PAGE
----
Somehow, people seem to think that free-market health care has failed in the US. They don't seem to realize that we haven't had free-market health care since the mid 1960's, and that's the problem.

  13. Devorrah,

    I thought bullying was illegal in CA!

    I looked up Dansko Clogs, and after I stopped laughing, I realized something.

    Getting out of a Prius wearing those shoes in Texas could get your son the lead in the school's production of Pippin (if the kid survives).

  14. We're in our own little world out here. I noticed the clogs because my son was in the trauma room, and I had to step out while they worked on him. All I could see were the shoes. This happened a lot, so I made a study of doctor shoes. We're all bisexual in California, you know, so the gayness factor isn't a problem...

  15. Devorrah, you live in San Fran-friggin Sissy-co for cryin out loud...Or Berkley, whereeva, its all the same...
    Real Men DON'T wear Clogs, I know they CAN, just like Michael Jackson could sleep with 10 year olds, you see how that worked out...
    REAL men wear Cowboy boots, or Wingtips sharp enough to fling like Oddjobs bowler from "Goldfinger"...

  16. Dev,

    I hope your son is OK.

    The conference where my head was stuffed with these formulas was in your state. I should have brought a side of beef with me since I tired of the vegetarian lunches.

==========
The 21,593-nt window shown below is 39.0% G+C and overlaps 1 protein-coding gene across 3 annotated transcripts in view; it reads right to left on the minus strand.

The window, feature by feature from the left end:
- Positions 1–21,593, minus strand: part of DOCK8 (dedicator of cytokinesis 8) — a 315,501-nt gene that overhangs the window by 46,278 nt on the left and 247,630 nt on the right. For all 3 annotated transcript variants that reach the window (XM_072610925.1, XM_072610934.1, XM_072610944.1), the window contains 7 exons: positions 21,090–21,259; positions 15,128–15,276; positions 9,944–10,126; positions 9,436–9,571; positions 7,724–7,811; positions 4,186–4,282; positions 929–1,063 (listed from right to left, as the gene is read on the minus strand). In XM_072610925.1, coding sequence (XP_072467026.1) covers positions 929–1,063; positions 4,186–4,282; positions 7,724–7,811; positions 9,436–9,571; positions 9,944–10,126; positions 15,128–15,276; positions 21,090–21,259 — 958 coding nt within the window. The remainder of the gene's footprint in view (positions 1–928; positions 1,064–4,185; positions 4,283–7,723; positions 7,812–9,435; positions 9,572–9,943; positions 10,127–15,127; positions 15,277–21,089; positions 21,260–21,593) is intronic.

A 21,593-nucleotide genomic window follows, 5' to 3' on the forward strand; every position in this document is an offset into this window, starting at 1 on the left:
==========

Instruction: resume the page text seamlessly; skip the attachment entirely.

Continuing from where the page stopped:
As I made observations during my time there, I began to wonder why the terrorists planned to use explosives during the millennium plot? Seemed like a waste of resources to me.

    They could have eliminated 80% of the male population by placing a "Free Hair Gel" poster on the edge of a cliff and watched it attract the metro's like a June Bug to an Energy Efficient Mercury Containing Environmentally Friendly (oxymoron intended) Bulb.

    After seeing the Clogs, I guess the CA males could have claimed a few terrorist "kills" as certainly some would have died from laughter!

  17. I haven't seen nobody in cowboy boots or wingtips around here since my Daddy was alive! It's either bike shoes, Birkenstocks, non-leather sneakers or hemp footwear. I'm serious--I live in a very crunchy place.
    And thanks erdoc85, the kid is perfectly fine now, and I have the docs to thank for that. Must have been the footwear that made the difference (-:

  18. Sure glad he's OK.

    Betcha they could move fast in that trauma bay since they was: (as we say) "light in them loafers"!

    Probably saved his life!

    Wingtips or boots, Frank? Really?

    If I had to scrub blood, vomit, & pee off of my good boots, I'd be really annoyed. I like rubber Crocs. Hose 'em off and you're good to go!


  19. They could have eliminated 80% of the male population by placing a "Free Hair Gel" poster on the edge of a cliff and watched it attract the metro's ".

    Got marker and poster board ... where do I find a cliff?

    "If I had to scrub blood, vomit, & pee off of my good boots, I'd be really annoyed. I like rubber Crocs."

    I think I saw my dad head into the clinic wearing hip waders once.

  20. I once again don't have much to say except,